The official reason is that the Archdiocese of Cincinnati conducted a population survey and concluded that the declining number of students in its feeder schools no longer could support three Catholic girls’ high schools on this side of town, so one of them had to close.  The rationale for selecting our local school for closure has to do with things not relevant to this commentary.

The real reason is Comfortable Catholic Contraception.  Obviously, the local Church has not done a good job of teaching and preaching the truths of Humanae Vitae.  And its failure is not a secret.

In 1978, our oldest daughter was a freshman at this school, so early in the fall we went through the ritual “follow-your-daughter’s-schedule” evening.  When we visited her religion classroom and teacher, I asked this diocesan priest if he would be teaching about Humanae Vitae, and he replied that he would be teaching both sides of the issue.  I asked him if he would make any effort to teach the truths affirmed by the encyclical and to point out the errors of the dissenters.  He replied that he would not.

In 1972, I was teaching theology at a local college that was in the process of changing from all-girls to coed population.  After class one day, a student told me, “Mr. Kippley, you are the first person I have ever heard say a good word about Humanae Vitae.” Now, get the rest of this as she continued.  “In my school the priest came in to talk about it.  He showed us the little encyclical booklet, and then he showed us a stack of books by the dissenters.”  Essentially, he was teaching dissent from Catholic teaching right within that at least nominally Catholic school.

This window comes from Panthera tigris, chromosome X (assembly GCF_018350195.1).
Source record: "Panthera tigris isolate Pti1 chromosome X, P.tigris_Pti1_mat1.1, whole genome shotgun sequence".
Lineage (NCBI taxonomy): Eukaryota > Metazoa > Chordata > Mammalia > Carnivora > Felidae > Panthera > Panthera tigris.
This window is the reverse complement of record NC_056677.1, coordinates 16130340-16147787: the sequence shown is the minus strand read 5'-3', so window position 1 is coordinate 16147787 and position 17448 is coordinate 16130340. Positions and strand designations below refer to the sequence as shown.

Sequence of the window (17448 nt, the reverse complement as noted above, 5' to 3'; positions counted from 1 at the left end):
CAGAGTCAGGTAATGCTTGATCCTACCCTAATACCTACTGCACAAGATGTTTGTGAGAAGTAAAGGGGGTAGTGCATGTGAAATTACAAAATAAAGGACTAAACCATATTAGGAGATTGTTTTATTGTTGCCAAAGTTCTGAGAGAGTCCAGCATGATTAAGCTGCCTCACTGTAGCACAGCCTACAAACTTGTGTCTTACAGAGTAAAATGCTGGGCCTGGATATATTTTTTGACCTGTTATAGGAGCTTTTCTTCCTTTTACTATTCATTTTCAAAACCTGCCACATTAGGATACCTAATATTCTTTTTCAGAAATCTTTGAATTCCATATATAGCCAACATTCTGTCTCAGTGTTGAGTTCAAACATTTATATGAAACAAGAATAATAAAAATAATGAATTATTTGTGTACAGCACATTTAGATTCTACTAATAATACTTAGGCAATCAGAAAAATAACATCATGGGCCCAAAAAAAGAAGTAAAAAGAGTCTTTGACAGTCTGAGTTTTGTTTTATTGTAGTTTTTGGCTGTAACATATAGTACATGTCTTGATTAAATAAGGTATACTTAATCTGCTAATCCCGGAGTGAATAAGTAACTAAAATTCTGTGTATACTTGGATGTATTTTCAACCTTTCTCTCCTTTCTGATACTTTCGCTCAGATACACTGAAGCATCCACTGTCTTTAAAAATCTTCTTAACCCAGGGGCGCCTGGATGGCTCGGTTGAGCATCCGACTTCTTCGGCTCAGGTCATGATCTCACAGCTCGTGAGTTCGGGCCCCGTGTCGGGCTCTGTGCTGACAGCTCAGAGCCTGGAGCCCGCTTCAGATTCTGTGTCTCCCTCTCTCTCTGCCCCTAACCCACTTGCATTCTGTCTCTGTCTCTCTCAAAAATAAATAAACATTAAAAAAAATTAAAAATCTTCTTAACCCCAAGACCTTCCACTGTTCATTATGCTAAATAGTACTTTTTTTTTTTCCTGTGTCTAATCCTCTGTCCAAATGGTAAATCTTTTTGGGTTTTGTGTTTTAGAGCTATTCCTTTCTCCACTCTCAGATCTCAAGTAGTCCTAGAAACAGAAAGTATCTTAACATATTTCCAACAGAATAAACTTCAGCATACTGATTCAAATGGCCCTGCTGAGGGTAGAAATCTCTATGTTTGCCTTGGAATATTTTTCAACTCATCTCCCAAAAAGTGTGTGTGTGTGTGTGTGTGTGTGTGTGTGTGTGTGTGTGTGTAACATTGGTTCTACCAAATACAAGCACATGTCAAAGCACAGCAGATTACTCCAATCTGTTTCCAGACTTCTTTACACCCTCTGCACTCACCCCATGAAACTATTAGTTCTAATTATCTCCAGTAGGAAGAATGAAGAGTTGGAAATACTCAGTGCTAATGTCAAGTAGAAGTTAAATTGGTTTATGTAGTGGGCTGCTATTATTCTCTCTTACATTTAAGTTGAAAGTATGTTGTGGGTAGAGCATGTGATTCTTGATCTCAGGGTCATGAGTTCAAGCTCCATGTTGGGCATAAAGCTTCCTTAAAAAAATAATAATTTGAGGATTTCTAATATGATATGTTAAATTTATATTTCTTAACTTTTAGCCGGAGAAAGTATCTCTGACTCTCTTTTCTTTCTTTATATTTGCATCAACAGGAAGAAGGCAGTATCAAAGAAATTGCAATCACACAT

So I asked her where she want to high school, but she wouldn’t say.  “I don’t want you checking up on this, and besides, it wouldn’t make any difference.  I’ve talked with other girls in the dorm and all of them had the same experience.”

This is the situation that Pope John Paul II inherited when he was elected to the papacy in 1978.  For the first ten years of his pontificate, his primary issue was the truth of Humanae Vitae.  He made inroads, but the blockade set by the dissenters, including many priests and Catholic educators, prevented him from having any marked success.  It takes at least 2.1 children per fertile-age woman for any given civilization to survive, and about 2.4 children per married woman.

One of the biggest successes of St. John Paul II occurred in 1989.  In that year a committee of the U.S. Bishops issued a booklet on marriage preparation.  It urged that every engaged couple should be required to attend a full course on natural family planning, but it was mostly ignored.  Twenty years later, only a half dozen dioceses were implementing that recommendation.  It’s about 20 now, still a small fraction of the U.S. dioceses.  So when you see one school after another closing  and then one church after another closing , you really can’t say, “Hey, they put up a good fight but the secular culture was just too strong.”  No, it would be more accurate to say that they didn’t want to put on the gloves, with a few exceptions.

A priest in the Diocese of Peoria was forced by declining population and revenues to close his parish school, but he wasn’t afraid to tell why.  At the parish website, he posted a letter that clearly spelled out that Comfortable Catholic Contraception was the culprit.  When a parishioner strongly objected to the school closing, the pastor asked him how many children he had.  Two.  Case closed.

John F. Kippley